A juried show on the expression of motion through art will open this month.
Translations Art Gallery
331 Cleveland Ave. N.W.
Craig Joseph’s Translations Art Gallery is a space dedicated to exploring conceptual art. It holds exhibitions that feature photography, sculpture and painting equally, but there’s always an overarching statement that the pieces make when assembled together. “It’s never just random artwork that’s hung up; there’s a conceptual hook, whether it be a solo artist or a group show,” Joseph explains. “We specialize in exhibits that I would call immersive, so the viewer has to do something, like work a little harder or physically play with the art.” Looking beyond just local works, Translations Art Gallery has so far featured pieces by artists from 17 states and three countries.
Current and Upcoming Exhibitions:
A textile and fiber group exhibition is featured this month, followed by one that depicts Dante’s “Inferno” in September. A Frankenstein puppet opera arrives in October.
The Hub Gallery And Studios
336 Sixth St. N.W.
You can hear what’s going on at The Hub Gallery and Studios from down the street. The clustered and connected space houses seven artists who work on diverse art forms ranging from reverse glass painting to music to photography. “I started at 2nd April [Galerie & Studios], and I just wanted a place where I can be surrounded by other artists who were working,” explains owner Tim Carmany. “[2nd April] is a lot more display than working studio space, which is great, but I just needed a more energetic atmosphere.” The seven resident artists who share the space take turns staging their own exhibitions in the building’s gallery.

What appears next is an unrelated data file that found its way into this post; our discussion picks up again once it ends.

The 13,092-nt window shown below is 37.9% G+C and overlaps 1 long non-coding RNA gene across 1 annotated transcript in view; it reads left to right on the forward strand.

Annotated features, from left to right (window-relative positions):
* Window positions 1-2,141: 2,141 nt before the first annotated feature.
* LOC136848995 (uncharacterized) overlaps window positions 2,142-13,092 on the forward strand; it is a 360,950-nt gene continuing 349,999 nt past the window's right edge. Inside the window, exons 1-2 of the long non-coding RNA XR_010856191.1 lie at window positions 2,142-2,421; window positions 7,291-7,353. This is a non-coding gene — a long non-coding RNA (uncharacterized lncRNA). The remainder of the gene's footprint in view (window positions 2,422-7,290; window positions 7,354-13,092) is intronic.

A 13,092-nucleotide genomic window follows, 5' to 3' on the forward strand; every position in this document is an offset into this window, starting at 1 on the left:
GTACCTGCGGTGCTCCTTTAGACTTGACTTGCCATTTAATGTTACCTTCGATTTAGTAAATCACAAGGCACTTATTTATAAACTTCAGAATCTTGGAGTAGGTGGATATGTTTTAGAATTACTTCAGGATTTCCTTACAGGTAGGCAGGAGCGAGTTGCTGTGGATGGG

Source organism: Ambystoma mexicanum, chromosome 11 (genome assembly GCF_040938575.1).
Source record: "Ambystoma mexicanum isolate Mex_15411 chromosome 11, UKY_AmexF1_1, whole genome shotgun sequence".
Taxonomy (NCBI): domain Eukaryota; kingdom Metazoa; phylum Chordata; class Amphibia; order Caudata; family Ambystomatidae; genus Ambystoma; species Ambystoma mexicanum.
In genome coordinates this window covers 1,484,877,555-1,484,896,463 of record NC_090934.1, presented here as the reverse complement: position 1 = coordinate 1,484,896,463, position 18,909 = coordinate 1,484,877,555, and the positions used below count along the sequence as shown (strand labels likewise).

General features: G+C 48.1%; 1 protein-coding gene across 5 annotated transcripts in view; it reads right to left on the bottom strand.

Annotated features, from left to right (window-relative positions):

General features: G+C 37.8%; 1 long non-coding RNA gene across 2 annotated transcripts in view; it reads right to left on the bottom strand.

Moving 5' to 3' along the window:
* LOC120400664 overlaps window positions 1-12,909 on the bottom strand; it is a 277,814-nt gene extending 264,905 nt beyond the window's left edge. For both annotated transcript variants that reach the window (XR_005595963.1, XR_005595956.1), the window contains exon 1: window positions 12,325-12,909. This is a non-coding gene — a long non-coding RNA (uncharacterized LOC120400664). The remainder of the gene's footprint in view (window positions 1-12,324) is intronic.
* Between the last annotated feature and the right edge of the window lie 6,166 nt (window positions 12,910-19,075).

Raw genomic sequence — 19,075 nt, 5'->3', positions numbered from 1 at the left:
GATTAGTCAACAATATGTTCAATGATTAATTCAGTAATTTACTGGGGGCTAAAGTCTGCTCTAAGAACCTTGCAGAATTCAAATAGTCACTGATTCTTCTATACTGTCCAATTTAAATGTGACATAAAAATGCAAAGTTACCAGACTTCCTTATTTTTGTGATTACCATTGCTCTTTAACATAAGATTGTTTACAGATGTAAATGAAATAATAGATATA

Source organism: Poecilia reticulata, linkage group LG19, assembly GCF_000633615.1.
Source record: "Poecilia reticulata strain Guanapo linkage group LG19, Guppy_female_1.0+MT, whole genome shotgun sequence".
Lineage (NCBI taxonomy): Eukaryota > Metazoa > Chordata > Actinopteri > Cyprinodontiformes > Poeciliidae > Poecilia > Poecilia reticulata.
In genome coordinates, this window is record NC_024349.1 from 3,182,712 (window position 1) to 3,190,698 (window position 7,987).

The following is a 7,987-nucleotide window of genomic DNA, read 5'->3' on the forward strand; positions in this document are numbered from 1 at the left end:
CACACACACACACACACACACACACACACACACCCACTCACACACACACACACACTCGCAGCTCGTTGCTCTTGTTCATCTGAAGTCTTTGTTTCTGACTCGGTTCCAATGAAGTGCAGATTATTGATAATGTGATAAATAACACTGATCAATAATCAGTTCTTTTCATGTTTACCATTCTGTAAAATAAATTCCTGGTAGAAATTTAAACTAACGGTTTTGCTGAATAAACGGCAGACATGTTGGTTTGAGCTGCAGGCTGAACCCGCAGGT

Canton Museum of Art
1001 Market Ave. N.
With a permanent collection known for its watercolors and ceramics, the Canton Museum of Art is downtown’s destination for traditional art with a collection that spotlights 19th- and 20th-century pieces. But the art museum also focuses on bringing national touring exhibitions to Canton, according to the museum’s director of marketing and communications Max Barton. “We tend to look at what are some terrific shows we can get that will showcase the visual arts based on what we have within the spectrum of the permanent collection,” he explains. The museum recently presented “Illuminating the Word: the Saint John’s Bible,” which featured the first handwritten Bible in 500 years. It coincided with “Sacred Voices,” an exhibition of contemporary works by artists who were inspired by their faith. “In any community — no matter where it is — if the arts flourish, so do the businesses and schools,” says Barton. “The arts ... help to engage innovation.” Current Exhibition:
“Intent to Deceive,” an exhibition of fake and forged artworks shown alongside the originals, runs through October.
Visit cantonartsdistrict.com for more information about First Friday events and Canton Arts District attractions.
Grab a Bite
When your appetite strikes, check out these Canton Arts District spots.
Basil Asian Bistro:
This spot serves inventive dishes such as coconut spaghetti and old favorites including General Tso’s chicken. 585 Market Ave. N., 330/452-3888,
George’s Lounge prides itself on the three B’s: burgers, bands and brews. Catering to the late-night crowd, the spot serves food until 2 a.m. Tuesday through Saturday. 229 Cleveland Ave. N.W., 330/452-0029, georgescanton.com
Inspired by the culture and taste of Tuscany, the menu includes Italian staples such as spaghetti and meatballs and stuffed gnocchi. 228 Fourth St. N.W., 330/456-2534, luccadowntown.com